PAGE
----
Mentorship and commitment to STEM earns TI’s Melendy Lovett a Maura Award


She’s known among her peers as one with a steadfast commitment to advancing women and girls in science, technology, engineering and math (STEM) fields (she has mentored more than 100 girls). She’s president of TI’s Education Technology unit, leading a global business focused on driving products and programs that help students perform at higher levels in STEM areas.

 She’s Melendy Lovett, TI senior vice president. And she’ll receive a 2013 Maura Award – a prestigious award that recognizes those who have led the way in improving lives for women and girls in North Texas – on April 18 at the Dallas Women’s Foundation Leadership Forum and awards dinner.

“Melendy’s unwavering passion for helping girls and women has led to the creation of several highly successful products and programs that enable people from all walks of life to excel in STEM fields,” says Steve Lyle, TI’s chief diversity officer and director of Engineering Workforce Development. “She is passionate about mentoring and helping people improve their lives, and is always willing to help people find their strengths to help them succeed.”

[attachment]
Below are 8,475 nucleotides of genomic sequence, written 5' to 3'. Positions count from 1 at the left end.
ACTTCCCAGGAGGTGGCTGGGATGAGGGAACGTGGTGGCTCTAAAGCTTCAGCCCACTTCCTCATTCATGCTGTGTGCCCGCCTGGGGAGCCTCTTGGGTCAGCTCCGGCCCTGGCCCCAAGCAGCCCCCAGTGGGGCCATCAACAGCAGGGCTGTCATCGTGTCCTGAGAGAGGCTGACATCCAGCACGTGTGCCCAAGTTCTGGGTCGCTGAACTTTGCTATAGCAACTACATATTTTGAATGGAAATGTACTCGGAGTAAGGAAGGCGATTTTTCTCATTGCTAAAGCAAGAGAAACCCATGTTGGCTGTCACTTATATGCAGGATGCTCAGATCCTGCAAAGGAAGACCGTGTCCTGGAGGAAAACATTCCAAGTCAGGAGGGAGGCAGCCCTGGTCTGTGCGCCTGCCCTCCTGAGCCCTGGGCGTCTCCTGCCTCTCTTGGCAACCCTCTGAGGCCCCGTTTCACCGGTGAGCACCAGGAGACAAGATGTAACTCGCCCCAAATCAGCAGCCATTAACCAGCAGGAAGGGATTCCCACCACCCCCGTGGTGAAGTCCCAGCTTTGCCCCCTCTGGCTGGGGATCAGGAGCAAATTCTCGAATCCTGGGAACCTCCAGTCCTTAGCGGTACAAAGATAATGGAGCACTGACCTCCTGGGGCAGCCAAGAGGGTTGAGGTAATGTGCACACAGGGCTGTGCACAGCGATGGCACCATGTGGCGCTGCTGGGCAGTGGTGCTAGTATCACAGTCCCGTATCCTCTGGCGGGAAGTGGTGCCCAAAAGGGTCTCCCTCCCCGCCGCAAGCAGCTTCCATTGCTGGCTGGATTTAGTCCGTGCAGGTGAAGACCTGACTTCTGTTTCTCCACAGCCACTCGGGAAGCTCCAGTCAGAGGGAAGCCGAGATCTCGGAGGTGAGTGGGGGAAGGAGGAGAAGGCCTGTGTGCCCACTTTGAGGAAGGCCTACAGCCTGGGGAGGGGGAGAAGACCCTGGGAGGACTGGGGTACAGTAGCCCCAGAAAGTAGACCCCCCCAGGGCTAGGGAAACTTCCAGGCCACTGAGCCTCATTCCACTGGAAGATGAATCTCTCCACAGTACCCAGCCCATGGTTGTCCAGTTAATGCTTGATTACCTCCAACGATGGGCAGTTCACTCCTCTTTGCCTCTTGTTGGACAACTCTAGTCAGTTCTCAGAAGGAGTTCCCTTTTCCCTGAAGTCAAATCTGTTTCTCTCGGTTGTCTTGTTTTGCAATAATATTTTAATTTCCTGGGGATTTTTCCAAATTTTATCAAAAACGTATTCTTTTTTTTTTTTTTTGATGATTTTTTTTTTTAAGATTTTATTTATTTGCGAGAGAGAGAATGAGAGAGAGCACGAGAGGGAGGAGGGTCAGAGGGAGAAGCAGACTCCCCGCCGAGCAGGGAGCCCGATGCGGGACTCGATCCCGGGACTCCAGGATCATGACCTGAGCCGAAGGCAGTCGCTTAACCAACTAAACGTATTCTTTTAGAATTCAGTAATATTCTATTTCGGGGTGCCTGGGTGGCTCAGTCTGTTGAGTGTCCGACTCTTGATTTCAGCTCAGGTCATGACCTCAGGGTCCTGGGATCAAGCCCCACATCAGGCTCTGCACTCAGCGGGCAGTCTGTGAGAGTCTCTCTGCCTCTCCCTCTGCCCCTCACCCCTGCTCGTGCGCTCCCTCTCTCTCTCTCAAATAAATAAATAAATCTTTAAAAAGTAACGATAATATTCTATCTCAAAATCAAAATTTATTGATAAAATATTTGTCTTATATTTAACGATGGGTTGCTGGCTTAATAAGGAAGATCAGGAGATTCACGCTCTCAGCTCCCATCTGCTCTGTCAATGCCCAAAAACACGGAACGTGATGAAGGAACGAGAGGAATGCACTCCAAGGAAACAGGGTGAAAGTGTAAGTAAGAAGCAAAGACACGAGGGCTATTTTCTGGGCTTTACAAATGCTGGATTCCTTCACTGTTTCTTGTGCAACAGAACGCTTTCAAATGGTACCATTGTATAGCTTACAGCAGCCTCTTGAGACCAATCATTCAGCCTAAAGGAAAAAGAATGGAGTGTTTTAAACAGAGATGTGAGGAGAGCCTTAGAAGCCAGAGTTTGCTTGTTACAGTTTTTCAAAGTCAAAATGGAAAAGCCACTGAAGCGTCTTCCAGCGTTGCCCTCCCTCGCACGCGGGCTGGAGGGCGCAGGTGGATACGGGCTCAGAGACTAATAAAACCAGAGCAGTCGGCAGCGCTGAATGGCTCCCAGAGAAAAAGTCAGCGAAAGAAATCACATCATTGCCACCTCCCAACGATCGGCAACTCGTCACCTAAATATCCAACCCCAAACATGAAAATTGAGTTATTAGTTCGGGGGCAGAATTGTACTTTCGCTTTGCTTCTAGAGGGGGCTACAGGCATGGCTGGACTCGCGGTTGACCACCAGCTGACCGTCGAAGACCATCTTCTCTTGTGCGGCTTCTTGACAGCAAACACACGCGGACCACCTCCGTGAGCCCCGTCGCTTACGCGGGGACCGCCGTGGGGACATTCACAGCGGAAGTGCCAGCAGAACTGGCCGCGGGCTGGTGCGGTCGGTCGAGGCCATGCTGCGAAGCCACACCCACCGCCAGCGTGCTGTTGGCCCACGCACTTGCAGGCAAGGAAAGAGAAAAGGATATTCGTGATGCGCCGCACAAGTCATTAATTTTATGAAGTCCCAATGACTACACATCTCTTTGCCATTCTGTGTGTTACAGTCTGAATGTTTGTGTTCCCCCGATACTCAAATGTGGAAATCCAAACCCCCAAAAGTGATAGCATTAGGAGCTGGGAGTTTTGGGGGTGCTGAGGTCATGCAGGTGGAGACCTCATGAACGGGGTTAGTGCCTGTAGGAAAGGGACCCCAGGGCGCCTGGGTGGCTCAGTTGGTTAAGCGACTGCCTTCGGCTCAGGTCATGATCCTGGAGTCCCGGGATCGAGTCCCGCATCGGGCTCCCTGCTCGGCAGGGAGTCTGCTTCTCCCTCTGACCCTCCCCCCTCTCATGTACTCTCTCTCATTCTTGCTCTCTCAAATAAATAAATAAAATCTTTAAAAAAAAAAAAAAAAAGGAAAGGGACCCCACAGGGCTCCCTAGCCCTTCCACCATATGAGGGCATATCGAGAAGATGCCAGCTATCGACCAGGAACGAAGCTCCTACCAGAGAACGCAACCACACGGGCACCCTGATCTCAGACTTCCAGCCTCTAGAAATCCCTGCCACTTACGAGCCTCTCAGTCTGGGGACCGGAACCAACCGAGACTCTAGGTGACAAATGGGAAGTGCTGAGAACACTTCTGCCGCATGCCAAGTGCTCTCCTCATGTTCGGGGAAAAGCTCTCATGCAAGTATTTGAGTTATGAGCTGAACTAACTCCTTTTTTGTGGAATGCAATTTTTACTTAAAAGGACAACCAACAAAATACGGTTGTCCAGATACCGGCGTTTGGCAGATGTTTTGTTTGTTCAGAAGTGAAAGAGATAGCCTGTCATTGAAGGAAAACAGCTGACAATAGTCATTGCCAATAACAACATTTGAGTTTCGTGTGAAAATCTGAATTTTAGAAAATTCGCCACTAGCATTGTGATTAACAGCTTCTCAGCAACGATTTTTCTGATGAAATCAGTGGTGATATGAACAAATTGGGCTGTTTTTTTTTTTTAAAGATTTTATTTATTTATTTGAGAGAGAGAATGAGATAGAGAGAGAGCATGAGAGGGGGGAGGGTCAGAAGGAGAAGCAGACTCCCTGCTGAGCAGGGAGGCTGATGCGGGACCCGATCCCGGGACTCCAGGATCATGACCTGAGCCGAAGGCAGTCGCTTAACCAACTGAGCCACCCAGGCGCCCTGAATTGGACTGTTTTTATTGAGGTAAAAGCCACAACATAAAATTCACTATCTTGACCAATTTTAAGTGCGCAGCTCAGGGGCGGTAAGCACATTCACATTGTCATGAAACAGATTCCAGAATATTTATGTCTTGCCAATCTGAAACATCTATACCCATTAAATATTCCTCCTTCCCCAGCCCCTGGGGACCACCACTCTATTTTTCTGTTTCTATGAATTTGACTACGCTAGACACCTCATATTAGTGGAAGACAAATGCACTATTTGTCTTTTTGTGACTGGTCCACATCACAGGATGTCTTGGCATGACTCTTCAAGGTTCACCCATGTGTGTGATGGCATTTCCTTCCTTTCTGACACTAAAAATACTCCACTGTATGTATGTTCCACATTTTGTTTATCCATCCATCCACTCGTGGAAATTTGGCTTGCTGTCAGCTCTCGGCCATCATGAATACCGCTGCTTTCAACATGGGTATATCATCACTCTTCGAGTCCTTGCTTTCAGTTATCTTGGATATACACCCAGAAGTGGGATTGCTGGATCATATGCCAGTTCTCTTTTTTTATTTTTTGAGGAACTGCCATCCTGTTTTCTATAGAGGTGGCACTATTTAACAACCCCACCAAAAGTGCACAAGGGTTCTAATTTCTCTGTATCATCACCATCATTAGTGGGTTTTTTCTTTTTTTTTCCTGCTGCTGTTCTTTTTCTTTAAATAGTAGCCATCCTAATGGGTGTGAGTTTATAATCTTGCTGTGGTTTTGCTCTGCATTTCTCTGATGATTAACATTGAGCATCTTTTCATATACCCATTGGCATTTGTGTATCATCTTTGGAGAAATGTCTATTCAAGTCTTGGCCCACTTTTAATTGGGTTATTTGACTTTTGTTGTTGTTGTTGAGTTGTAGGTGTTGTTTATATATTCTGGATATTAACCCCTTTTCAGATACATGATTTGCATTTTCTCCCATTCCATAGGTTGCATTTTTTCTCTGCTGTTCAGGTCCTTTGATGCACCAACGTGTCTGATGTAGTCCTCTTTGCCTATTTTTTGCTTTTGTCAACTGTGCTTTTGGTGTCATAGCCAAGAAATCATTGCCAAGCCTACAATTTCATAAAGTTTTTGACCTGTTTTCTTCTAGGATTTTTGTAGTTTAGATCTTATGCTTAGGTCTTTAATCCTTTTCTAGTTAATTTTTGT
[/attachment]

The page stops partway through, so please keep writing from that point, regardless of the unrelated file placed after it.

Her commitment spans advancing STEM careers both personally and professionally. Twelve years ago, Lovett became a founder of the donor-advised fund High Tech High Heels (HTHH), which offers workshops, training, camps, lectures and resources for both educators and students in an effort to prepare girls to pursue STEM careers. Formerly known as the Women of TI Fund, it has provided increased career options for diverse groups of young women.

Lovett is also vice chairman of the Advancement Via Individual Determination (AVID) Center’s board of directors, and has served as a board volunteer for the Rose-Hulman Technology Institute, the University of Texas-Pan American, and the Dallas Women’s Foundation.

Through Lovett’s leadership and advocacy, programs like Teachers Teaching with Technology (T3), a leading math and science teacher development program through TI’s Education Technology organization, have expanded. And, in 2012, she was recognized as one of the “Top 100 Women in STEM” by STEMconnectorTM, a Washington D.C.-based nonprofit. She was also named one of Dallas-Fort Worth’s “Top 25 Changemakers” by the Dallas Business Journal and is a Women in Technology International (WITI) Hall of Fame inductee.

But most importantly, she’s someone who walks the talk, serving her community in a field where mentors are needed. “Melendy is a role model for all of us,” Lyle says.